And not one of them is “to prevent repeating past mistakes” – although that is a perfectly good reason to do so.
They say to study history or else to risk repeating it; But all that that prepares you for is forty years of teaching it. Randall Munroe
1. Appreciate diversity.
It is simply impossible study the story of peoples around the world without falling in love with a new culture or two. Start digging into the history of Ireland, Hawai’i, China, Egypt – we can all find something to captivate each one of us. Each culture has a unique story to tell and history invites us to come and learn, to appreciate the people rooted in it.
2. Problem solving, with a multidisciplinary approach.
I have no patience with history courses taught as a subject full of nothing but names and dates. History is an interdisciplinary field, and seeking truth about the past is like deciphering the clues of a crime scene. History has both microscopic and telescopic approaches; we can zoom in on the lives of ordinary people, or zoom out to see the trade of economic goods and philosophical ideas as nations rise and fall.
A good introduction to the history of any country or ethnic group will include notes on that peoples’ politics, economics, philosophy, religion, literature, sociology (including gender norms and hierarchies), art, language, dance, science, medicine, how they prepared their food, how they raised their children, and what was commonly believed about things like war and slavery. Both great names and the faceless masses have tales to tell. If we want to understand why events rolled out the way they did, we must consider the entirety of culture, how its people thought, and what its people loved most.
Penicillin wasn’t discovered until 1928. Our world of “You scraped your knee and it got infected? No big deal here’s some antibiotics” did not exist less than a hundred years ago. Toilet paper has long been unique to China, first appearing in 600AD and not making it to the rest of the world until the 19th century. And while the Romans had aqueducts to maintain some level of sanitation in their city, this apparently fell out of use in the rest of Europe after the fall of their empire; Medieval villages and cities were notoriously unhygienic.
Not to mention, luxuries like the human rights, a fair trial, and the right to “life, liberty, and the pursuit of happiness” are all fairly modern inventions. Yay for the modern world!
In the 14th century BC a teenage couple buried their miscarried daughter. Not long after, a second miscarriage followed. The ancient Egyptians did not mummify most children who suffered this fate (they believed you didn’t become human until birth), but Tutankhamen and his wife Ankhesenamun made sure that both of these girls were carefully mummified. They were grief-stricken young parents, and this was part of their mourning process.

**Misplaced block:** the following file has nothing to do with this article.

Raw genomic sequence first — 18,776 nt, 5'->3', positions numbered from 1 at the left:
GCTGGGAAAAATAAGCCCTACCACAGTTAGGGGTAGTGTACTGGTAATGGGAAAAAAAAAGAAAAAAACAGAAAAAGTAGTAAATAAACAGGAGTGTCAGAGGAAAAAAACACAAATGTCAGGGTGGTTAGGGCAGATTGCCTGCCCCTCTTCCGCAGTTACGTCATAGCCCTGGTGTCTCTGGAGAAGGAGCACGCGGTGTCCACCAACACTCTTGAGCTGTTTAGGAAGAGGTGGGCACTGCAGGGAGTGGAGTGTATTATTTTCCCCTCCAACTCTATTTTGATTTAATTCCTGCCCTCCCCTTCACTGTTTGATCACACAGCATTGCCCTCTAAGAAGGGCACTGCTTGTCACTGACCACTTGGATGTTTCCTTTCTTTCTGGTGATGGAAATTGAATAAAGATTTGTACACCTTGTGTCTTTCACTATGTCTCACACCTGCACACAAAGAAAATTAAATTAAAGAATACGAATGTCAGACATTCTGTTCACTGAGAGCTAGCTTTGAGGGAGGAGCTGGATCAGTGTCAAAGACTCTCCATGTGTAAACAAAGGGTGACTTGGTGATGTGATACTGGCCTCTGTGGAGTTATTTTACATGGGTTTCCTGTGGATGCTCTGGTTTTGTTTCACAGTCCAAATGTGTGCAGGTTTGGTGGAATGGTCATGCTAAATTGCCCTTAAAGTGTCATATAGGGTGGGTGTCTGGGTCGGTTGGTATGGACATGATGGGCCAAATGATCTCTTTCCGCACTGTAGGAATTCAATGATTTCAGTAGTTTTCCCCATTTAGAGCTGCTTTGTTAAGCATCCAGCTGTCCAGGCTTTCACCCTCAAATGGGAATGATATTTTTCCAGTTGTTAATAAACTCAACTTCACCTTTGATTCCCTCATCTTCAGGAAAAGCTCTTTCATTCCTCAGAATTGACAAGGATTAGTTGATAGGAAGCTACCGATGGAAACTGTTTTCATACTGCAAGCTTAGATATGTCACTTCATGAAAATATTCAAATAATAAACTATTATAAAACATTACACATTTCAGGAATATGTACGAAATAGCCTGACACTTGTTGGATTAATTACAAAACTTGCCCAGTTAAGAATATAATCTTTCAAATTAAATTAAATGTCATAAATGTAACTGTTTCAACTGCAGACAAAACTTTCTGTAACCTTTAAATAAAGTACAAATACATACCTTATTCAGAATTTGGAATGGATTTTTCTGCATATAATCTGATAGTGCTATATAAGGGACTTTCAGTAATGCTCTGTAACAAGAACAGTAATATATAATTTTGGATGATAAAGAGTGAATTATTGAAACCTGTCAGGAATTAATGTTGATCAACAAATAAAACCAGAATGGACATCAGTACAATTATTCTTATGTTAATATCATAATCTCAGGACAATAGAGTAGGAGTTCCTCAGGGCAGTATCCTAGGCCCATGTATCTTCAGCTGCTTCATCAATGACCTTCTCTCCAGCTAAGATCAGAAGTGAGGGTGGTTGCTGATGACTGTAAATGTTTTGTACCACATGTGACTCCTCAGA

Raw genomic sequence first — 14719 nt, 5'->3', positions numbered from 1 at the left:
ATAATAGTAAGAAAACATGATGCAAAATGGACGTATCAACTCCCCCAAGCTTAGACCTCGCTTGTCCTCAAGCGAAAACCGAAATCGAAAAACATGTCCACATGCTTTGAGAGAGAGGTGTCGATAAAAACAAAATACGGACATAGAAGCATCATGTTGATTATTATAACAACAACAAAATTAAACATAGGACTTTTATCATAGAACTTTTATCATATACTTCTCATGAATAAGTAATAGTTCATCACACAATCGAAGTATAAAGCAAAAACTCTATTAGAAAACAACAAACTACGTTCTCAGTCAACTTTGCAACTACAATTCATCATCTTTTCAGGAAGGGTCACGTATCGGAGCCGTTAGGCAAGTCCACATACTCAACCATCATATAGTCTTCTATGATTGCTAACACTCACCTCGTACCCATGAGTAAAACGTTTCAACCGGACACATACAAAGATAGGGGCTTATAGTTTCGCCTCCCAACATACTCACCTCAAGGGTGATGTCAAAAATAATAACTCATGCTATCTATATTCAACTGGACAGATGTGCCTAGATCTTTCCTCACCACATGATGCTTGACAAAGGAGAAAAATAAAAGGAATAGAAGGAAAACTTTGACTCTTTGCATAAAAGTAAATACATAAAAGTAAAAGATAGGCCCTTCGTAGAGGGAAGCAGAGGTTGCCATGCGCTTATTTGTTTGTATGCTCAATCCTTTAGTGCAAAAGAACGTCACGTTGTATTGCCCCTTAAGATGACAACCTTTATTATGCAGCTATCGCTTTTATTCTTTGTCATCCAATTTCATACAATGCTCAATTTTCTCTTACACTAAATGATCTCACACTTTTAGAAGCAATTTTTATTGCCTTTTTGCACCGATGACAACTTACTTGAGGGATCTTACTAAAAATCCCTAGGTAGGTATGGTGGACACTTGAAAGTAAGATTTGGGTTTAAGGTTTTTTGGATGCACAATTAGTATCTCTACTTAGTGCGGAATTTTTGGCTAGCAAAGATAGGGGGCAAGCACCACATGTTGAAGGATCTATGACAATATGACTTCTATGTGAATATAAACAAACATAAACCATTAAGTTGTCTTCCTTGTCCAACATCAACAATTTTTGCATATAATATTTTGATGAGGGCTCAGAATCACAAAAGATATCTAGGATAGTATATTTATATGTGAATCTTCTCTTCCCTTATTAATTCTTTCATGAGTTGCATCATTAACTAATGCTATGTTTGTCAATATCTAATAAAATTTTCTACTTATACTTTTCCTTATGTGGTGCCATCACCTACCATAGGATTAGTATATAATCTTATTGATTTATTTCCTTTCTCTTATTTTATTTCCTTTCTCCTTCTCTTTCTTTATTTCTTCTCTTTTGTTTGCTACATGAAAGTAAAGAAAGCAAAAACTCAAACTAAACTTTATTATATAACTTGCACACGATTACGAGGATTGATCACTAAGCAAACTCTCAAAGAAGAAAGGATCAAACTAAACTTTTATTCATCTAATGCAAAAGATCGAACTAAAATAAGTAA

There are plenty of moments like this. Historical moments, with the power to connect us emotionally to an individual who never knew we’d exist. We can read letters written by a Roman woman to her sister – her urges to “visit soon” and “don’t forget me” sound so today. Every once in a while, a moment can become so real it induces some sort of existential crisis, and we realize the people of the past, however foreign their customs and beliefs, were somehow exactly like us.
And now, they’re gone. Just thousands of people living ordinary lives, existing each for a moment (or less), influencing none but their own social circles, before a burial by their families.
Whenever I read through the Pentateuch, or the Chronicles (both in the Bible), I rarely skip over those long and burdensome genealogies. And I think this ‘existential crisis’ rooted in history-sparked musings is why. Each one of those people – a fellow, who lived, had a family, and died – is named, one after the other. And somehow, it is warming to me to know that each one of them, so distant to us, too commonplace to warrant even a brief comment on their lives, is known and loved by the God who created them. As are the others – the ones not even named.
My God is writing a grand story, composed largely by lists of nobodies. No matter how small and insignificant I am, it is a privilege to be a part of His plan.
Do you like history? Why or why not?
What topics outside your major or area of expertise most grab your interest?